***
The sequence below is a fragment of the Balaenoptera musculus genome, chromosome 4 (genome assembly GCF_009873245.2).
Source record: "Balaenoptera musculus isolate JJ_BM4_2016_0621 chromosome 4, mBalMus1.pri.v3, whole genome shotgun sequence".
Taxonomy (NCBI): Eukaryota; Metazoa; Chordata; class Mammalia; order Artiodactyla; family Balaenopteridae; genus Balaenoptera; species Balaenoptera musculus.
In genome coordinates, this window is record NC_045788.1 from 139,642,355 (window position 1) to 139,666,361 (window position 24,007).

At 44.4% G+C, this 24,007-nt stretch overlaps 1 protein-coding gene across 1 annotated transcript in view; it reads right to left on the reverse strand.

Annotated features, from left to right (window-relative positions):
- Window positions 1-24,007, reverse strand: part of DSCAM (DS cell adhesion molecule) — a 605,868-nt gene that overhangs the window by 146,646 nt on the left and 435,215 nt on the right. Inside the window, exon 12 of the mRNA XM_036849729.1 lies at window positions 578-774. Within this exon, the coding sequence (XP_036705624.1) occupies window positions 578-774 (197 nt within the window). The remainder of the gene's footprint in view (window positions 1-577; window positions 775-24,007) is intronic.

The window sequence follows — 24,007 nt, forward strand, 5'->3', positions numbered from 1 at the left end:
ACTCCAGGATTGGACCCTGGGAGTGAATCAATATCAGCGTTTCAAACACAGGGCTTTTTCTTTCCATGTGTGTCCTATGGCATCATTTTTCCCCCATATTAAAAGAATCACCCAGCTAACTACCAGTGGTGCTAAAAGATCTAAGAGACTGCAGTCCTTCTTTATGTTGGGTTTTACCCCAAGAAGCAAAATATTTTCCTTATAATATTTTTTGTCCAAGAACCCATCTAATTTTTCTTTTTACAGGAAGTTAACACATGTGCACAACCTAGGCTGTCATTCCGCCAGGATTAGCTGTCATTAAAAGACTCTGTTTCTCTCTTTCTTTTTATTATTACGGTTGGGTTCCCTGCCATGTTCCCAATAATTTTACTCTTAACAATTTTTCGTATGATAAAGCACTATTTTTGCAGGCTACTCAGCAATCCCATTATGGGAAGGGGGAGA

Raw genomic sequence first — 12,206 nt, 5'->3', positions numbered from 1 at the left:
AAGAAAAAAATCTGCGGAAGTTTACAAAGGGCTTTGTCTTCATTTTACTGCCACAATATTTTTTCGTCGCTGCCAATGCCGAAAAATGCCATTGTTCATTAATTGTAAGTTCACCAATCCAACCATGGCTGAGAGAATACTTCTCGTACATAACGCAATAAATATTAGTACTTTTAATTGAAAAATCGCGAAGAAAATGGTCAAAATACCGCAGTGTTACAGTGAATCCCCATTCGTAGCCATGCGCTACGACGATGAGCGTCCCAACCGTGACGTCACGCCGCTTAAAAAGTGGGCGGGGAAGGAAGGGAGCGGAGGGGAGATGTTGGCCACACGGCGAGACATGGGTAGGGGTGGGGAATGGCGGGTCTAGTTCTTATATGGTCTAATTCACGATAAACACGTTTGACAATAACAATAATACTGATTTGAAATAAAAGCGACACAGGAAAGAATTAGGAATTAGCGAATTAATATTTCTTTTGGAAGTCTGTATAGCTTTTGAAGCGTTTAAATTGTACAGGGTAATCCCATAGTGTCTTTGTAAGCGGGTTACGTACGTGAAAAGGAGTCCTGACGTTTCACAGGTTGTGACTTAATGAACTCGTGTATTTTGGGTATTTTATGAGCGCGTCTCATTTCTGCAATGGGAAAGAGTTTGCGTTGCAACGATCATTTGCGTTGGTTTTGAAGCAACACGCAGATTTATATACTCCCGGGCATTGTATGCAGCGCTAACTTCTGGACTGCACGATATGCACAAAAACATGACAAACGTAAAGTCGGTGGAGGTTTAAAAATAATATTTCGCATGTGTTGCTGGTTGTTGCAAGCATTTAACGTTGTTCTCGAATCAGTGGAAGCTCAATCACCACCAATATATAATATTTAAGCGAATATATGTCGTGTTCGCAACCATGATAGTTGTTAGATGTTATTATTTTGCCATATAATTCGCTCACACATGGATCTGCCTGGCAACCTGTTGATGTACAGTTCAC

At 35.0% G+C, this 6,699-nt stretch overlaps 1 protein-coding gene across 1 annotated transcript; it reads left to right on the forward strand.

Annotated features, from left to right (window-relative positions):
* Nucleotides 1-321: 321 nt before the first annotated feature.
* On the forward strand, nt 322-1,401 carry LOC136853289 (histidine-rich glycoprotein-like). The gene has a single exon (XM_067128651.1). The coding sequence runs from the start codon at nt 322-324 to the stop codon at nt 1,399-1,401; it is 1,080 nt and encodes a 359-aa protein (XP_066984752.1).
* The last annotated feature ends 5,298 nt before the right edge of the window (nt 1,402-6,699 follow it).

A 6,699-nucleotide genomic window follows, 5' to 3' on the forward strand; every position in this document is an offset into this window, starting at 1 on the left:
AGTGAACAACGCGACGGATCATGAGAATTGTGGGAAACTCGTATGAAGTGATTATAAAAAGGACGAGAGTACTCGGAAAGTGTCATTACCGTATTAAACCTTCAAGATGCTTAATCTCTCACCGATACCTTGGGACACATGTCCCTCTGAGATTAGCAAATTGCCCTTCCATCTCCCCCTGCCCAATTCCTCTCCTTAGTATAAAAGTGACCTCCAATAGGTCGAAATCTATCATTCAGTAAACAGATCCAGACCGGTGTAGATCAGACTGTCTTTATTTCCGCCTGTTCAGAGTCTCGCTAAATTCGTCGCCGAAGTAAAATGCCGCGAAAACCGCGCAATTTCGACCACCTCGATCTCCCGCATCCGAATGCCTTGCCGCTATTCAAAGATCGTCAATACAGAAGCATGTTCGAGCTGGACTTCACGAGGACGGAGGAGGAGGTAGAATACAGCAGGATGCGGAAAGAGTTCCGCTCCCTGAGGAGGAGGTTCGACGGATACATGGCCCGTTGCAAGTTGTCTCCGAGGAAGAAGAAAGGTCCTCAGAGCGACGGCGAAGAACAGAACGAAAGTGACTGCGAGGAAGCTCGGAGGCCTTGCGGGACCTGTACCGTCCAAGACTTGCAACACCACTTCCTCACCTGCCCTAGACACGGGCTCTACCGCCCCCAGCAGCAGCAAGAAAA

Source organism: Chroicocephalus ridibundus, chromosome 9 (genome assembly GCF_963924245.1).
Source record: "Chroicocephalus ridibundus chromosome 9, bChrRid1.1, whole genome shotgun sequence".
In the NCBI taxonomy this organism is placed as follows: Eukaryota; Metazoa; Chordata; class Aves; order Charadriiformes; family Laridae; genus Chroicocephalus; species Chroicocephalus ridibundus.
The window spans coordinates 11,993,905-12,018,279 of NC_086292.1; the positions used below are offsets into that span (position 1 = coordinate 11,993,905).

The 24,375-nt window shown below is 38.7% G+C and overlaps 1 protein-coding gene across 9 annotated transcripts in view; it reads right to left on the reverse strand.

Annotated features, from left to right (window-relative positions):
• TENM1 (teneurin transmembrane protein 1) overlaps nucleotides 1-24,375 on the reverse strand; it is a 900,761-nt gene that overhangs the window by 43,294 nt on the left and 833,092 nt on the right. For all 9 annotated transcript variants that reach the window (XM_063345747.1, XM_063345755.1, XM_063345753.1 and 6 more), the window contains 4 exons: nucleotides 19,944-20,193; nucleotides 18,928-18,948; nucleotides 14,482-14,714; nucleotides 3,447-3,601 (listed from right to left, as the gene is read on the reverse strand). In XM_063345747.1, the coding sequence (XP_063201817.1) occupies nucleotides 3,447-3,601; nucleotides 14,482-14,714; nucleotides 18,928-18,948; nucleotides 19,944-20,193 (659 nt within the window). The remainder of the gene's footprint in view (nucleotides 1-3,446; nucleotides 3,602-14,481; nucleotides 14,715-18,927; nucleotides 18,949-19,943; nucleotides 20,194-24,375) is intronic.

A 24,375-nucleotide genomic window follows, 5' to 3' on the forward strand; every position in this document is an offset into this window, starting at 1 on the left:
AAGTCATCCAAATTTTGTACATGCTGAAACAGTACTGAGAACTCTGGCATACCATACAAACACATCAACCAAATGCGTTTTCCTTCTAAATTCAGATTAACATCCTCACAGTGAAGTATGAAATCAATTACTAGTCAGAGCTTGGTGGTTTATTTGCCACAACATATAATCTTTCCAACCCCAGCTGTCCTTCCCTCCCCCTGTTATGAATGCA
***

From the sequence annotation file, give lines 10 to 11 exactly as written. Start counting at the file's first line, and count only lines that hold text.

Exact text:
Raw genomic sequence first — 12,206 nt, 5'->3', positions numbered from 1 at the left:
AAGAAAAAAATCTGCGGAAGTTTACAAAGGGCTTTGTCTTCATTTTACTGCCACAATATTTTTTCGTCGCTGCCAATGCCGAAAAATGCCATTGTTCATTAATTGTAAGTTCACCAATCCAACCATGGCTGAGAGAATACTTCTCGTACATAACGCAATAAATATTAGTACTTTTAATTGAAAAATCGCGAAGAAAATGGTCAAAATACCGCAGTGTTACAGTGAATCCCCATTCGTAGCCATGCGCTACGACGATGAGCGTCCCAACCGTGACGTCACGCCGCTTAAAAAGTGGGCGGGGAAGGAAGGGAGCGGAGGGGAGATGTTGGCCACACGGCGAGACATGGGTAGGGGTGGGGAATGGCGGGTCTAGTTCTTATATGGTCTAATTCACGATAAACACGTTTGACAATAACAATAATACTGATTTGAAATAAAAGCGACACAGGAAAGAATTAGGAATTAGCGAATTAATATTTCTTTTGGAAGTCTGTATAGCTTTTGAAGCGTTTAAATTGTACAGGGTAATCCCATAGTGTCTTTGTAAGCGGGTTACGTACGTGAAAAGGAGTCCTGACGTTTCACAGGTTGTGACTTAATGAACTCGTGTATTTTGGGTATTTTATGAGCGCGTCTCATTTCTGCAATGGGAAAGAGTTTGCGTTGCAACGATCATTTGCGTTGGTTTTGAAGCAACACGCAGATTTATATACTCCCGGGCATTGTATGCAGCGCTAACTTCTGGACTGCACGATATGCACAAAAACATGACAAACGTAAAGTCGGTGGAGGTTTAAAAATAATATTTCGCATGTGTTGCTGGTTGTTGCAAGCATTTAACGTTGTTCTCGAATCAGTGGAAGCTCAATCACCACCAATATATAATATTTAAGCGAATATATGTCGTGTTCGCAACCATGATAGTTGTTAGATGTTATTATTTTGCCATATAATTCGCTCACACATGGATCTGCCTGGCAACCTGTTGATGTACAGTTCAC